OCEAN CITY – A few suggestions on cleaning up the city’s code regarding rental and business licenses this week resulted in further investigations of re-organizing the oversight of the taxi cab industry and the code regarding scooters.
License Inspector Michael Sherman explained to the Mayor and City Council that while reviewing rental housing inspections and the issuance of the rental license after inspections a few issues came up within the code.
“This is to make it more proactive and … we are working on ideas so that people know our department is there, and also it is about public safety, everyone is going to be winning from our rental housing inspection and licensing,” Chief Building Official Kevin Brown said.
Sherman’s first request was to correct the category for Rental, which included apartments, cottages, hotels and motels, and asked to separate the housing into two categories where apartments and cottages would be separate from hotels and motels.
“Basically when you have an apartment building or cottage, that is more of a long-term stay, and when there is a hotel or motel someone is staying overnight or for a week or weekend,” he said.
In addition, Sherman asked to strike the language of “owner occupied” from the statement, “owner occupied rooming houses, boarding houses, or private houses offering rooms for rent” as well as add the word “dormitory”.
“We found that there are no dormitories covered in any of our categories and there could be a few dormitories in town and we want to make sure that is covered,” Sherman said. “Most of the boarding houses are not owner occupied, and we just want to eliminate that.”
The council checked the first couple items off the list by voting unanimously to approve the changes in the language of the code.
The next issue had to do with issuing business licenses to temporary vendors, for instance during Bike Week. In the past, temporary vendors were issued a business license as a Store/Stand under 5,000 square feet for $233. Sherman requested to provide vendors their own category within to eliminate confusion and will still be provided at the same price.
“We issue temporary vendor licenses to people in various private areas, such as Seacrets and Hoopers parking lot … we are issuing them a license in the retail store category, so at years end it inflates how many retail stores we have in town,” he said.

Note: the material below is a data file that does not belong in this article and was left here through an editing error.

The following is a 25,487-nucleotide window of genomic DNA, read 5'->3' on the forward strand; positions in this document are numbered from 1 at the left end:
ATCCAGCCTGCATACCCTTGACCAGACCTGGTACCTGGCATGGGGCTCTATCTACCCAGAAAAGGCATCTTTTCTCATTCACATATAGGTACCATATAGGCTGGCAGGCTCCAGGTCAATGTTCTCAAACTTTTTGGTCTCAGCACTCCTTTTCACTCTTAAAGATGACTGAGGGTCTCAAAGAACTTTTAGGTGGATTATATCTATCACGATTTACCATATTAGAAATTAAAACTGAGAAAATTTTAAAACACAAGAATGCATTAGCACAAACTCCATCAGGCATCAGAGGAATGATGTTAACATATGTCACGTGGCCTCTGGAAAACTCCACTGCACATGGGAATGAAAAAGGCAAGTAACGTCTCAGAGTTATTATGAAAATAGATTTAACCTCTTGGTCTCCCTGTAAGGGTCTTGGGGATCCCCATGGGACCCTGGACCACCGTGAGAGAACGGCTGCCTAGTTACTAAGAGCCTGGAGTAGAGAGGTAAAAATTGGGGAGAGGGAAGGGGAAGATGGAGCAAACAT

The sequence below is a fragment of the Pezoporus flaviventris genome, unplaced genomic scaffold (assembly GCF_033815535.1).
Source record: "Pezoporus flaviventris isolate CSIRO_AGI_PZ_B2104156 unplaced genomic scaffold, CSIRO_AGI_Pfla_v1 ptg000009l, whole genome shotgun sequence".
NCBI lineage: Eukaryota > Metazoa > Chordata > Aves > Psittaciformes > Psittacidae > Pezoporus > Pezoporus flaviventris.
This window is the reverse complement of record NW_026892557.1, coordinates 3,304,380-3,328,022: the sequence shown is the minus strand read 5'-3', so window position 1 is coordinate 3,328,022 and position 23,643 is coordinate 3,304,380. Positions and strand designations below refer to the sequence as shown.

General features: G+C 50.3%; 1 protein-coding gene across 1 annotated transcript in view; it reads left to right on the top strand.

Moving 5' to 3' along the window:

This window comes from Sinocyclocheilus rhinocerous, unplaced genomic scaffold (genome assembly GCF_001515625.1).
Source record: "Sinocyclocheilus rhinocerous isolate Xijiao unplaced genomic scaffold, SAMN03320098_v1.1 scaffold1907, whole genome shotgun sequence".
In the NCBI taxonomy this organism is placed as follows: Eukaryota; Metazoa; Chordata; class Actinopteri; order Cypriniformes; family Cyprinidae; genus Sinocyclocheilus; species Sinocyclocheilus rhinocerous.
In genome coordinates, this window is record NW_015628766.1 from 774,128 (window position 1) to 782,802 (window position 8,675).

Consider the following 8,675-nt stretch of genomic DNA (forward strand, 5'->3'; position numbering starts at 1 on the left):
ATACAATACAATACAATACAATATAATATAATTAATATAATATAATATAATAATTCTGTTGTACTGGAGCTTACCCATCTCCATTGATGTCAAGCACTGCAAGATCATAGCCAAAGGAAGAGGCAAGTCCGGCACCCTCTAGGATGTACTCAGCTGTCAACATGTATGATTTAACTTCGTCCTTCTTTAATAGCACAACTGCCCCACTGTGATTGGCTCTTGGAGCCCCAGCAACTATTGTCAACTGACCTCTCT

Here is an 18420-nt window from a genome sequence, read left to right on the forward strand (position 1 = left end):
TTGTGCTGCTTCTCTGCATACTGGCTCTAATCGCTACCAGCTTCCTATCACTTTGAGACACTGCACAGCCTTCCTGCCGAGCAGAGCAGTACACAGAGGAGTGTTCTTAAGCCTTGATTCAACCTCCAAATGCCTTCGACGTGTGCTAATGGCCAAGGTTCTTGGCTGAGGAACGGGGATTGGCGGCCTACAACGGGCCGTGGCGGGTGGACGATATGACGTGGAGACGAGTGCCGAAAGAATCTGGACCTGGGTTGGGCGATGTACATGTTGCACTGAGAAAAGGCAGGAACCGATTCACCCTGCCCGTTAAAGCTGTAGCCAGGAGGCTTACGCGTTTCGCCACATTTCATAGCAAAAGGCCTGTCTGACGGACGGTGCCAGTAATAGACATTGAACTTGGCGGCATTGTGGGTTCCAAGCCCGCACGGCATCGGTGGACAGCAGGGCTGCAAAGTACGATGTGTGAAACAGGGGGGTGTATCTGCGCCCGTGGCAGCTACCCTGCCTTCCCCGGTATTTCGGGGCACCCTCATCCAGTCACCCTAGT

The last request made was to eliminate a list of business license categories not in use any longer, such as Bathhouse, Circus or Carnival, Mobile Home Trailer Dealer, Parking Garage and Telephone Answering Service.
The council granted Sherman’s request by approving two more “house cleaning” measures.
As Sherman and Brown completed their proposal, Councilman Joe Hall brought up the concept of transferring the oversight of the taxi cab industry from the Ocean City Police Department (OCPD) to the licensing department. The OCPD currently oversees aspects of the taxi cab business, such as hack inspections and background checks of drivers.
“I think that it is a business that we’re regulating and has evolved the town’s oversight at a higher level because it involves our public roads, but I think it would be more economical to find a way to move the oversight of the taxi cabs into licensing,” he said.
Finance Administrator Martha Bennett pointed out that the police department conducts background checks on taxi cab drivers and city staff lacks the capacity to do so.
“We have got a lot of energy in our police officers in managing taxi cabs and a business in town when they should be out protecting the streets, and I think it would be more affordable and more efficiently managed through licensing,” Joe Hall said.
OCPD Captain Kevin Kirstein said that the police department currently does not conduct the background checks but captures the fingerprints and sends them to the FBI, which conducts the background checks.
The City Council voted unanimously to have the licensing department research the “pros and cons” of having the oversight of the taxi cab industry transferred from the police department to the licensing department.
Sherman and Brown were almost out the door when Councilwoman Margaret Pillas raised a concern over issuing business licenses to scooter rentals. Currently, the town code allows for businesses to pay $200 for a business license up to 25 scooters, and $9 per additional scooter.
“Maybe that is something we need to take a look at and be separated out [business license category] because the scooters and bicycles have a different impact,” Pillas said.
Council President Jim Hall mentioned that when the city was working on regulations regarding Segways it included many different items, such as parking area, practice area and the collection of money area.
“I don’t know if the proliferation of scooters captures all that when every corner now has scooters on it,” he said.
The council also voted unanimously to have the licensing department look into scooter rental business licenses and to return with suggestions on how to enhance it.